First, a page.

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Friday, January 29, 2021

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Dear Bill,

I fail to see the justification for your claims that the psyche or the psychophysical complex is not the ultimate subject of experience. The fact that it is an object of introspection does not exclude that it also might be the subject. The exclusion seems to be completely unwarranted, and so the move to the transcendental ego unjustified - all the more so, given the problematic (I would say self-contradictory) nature of this notion.

Your crucial question is: how can my metaphysical self be identical to a physical body? This is my response:

My metaphysical self is a substance: a substance of certain kind, having certain essence. Viz., the essence of a rational animal, i.e., a rational, sentient, living body. What does it mean?

To be a substance is to have the essence of an entity which does not inhere in anything else but is the ultimate bearer and possessor of all its properties and operations.

To be a body is to be a subject of spatial extension and quantifiable material qualities ("physical quantities"). A particular extension and particular qualities are not part of the essence of a body but its accidental forms; what is essential to a body is the requirement to have some sort of such forms. This requirement may be either absolute, so that the substance cannot exist without the respective accidents, or merely aptitudinal: so that the substance naturally is endowed with such forms and needs them in order to "be well", but can, under certain circumstances, be deprived of them.

Note that due to the fact that a particular extension (which endows the substance with really distinct integral parts and disposes these parts in space, and probably also time) is an accidental form, a material substance is not extended and divided into parts in its essence. If a man loses the lower part of his body, his humanity (his human essence) is not halved or reduced to a part: he remains wholly human. Also, the essence is wholly present in each of the spatio-temporal parts.

To be a living being is to have an essence which requires for the respective substance a set of certain active potencies: dispositions to vital operations such as reproduction, metabolism, growth, responsivity, or active motion.

To be an animal is to have an essence requiring a set of higher active potencies, viz. sensory cognitive and appetitive powers. The operations of these powers have a material aspect - they are often localized someplace within the extension of the body (my finger hurts) - but they have also certain immaterial aspects: they are (often) conscious.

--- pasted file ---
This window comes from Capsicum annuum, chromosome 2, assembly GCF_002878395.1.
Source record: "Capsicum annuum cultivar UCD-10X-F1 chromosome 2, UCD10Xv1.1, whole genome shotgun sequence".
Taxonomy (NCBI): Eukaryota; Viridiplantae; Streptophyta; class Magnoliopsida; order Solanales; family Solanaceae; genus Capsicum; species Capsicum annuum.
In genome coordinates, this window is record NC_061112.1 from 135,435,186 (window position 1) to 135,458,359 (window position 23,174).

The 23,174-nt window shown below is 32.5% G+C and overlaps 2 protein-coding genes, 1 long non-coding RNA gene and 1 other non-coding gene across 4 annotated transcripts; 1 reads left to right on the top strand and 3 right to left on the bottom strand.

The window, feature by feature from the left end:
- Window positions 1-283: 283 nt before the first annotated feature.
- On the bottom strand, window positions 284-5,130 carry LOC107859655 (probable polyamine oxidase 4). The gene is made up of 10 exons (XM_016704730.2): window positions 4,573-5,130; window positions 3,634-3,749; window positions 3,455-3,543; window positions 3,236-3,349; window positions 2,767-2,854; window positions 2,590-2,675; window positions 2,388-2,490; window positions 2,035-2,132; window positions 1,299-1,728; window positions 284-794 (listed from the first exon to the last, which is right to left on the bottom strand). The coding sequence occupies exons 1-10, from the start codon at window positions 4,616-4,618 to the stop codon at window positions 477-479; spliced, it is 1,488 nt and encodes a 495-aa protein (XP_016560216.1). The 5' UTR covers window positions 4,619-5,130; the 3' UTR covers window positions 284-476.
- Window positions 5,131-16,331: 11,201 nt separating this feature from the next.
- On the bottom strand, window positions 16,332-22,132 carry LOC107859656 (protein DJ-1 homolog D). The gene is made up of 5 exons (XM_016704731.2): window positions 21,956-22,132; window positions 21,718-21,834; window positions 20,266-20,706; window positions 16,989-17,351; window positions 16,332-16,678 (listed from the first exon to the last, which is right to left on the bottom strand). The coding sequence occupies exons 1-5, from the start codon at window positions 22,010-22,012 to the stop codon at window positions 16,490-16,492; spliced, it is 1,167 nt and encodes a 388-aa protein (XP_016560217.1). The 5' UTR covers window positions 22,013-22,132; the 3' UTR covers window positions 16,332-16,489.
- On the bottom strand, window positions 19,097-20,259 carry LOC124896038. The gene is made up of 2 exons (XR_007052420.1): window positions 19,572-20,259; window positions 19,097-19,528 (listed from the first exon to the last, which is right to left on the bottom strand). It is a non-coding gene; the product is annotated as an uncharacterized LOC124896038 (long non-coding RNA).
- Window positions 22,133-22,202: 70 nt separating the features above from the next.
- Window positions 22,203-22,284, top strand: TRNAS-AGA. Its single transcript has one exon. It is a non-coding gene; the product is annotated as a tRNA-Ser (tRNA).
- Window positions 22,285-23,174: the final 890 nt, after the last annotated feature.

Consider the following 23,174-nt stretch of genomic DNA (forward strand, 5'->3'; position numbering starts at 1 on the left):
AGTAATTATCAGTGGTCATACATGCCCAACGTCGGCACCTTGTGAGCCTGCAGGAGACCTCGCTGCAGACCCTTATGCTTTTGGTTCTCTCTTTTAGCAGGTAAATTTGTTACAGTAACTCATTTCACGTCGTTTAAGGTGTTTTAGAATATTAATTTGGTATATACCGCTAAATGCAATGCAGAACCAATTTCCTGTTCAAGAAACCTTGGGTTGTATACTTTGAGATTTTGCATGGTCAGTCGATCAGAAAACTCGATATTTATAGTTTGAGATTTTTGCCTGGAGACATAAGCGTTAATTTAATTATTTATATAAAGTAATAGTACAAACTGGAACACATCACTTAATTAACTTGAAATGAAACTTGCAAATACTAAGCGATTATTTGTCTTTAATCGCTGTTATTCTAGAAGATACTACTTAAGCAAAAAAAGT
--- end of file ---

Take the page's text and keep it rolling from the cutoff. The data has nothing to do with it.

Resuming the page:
To be rational is to have an essence requiring the spiritual -- that is, essentially unextended -- active potencies of intellect and will. The operations of these potencies do not have, as such, any material aspect; they can be said to be at a certain place only in an improper sense, due to their belonging to a subject which is, in virtue of also possessing the accidental form of spatial extension, localized at a certain place.

So, how can my metaphysical self be identical to a physical body? By being, due to its essential make-up, a subject of both spiritual and material accidental forms.

"I am sitting on my chair and thinking." That is: I, the metaphysical subject, have certain location and position, which are bodily, extended determinations. But I also perform certain operation which is completely immaterial -- that menas, it is not in itself extended and has nothing to do with the complex of "material" forms I also possess (such as my weight, appearance, etc.) which are connected to my extension. But the subject is one and the same: it is the sitter who thinks, and noone else, and noone but the thinker who sits (a sort of "communicatio idiomatum"). There is no integral part of the sitter that can be said to do the thinking. The thinking belongs to the sitter independently of his having integral parts, there is no special relation of the thinking to the integral parts qua integral parts. An analogy: a red magnet produces a magnetic field; but its producing the filed is not in any way connected to its redness: it does not produce it qua red, or in a red way or something like that. Its magnetic quality and its hue are disparate - just like my sitting and my thinking are (the difference being that both the hue and the production of the field inhere in the substance through its extension, and so both are extensional in nature; whereas there is no similar common form situated "between" me (=the subject) and both my thinking and my sitting: the only mediator is the substance, the ultimate subject.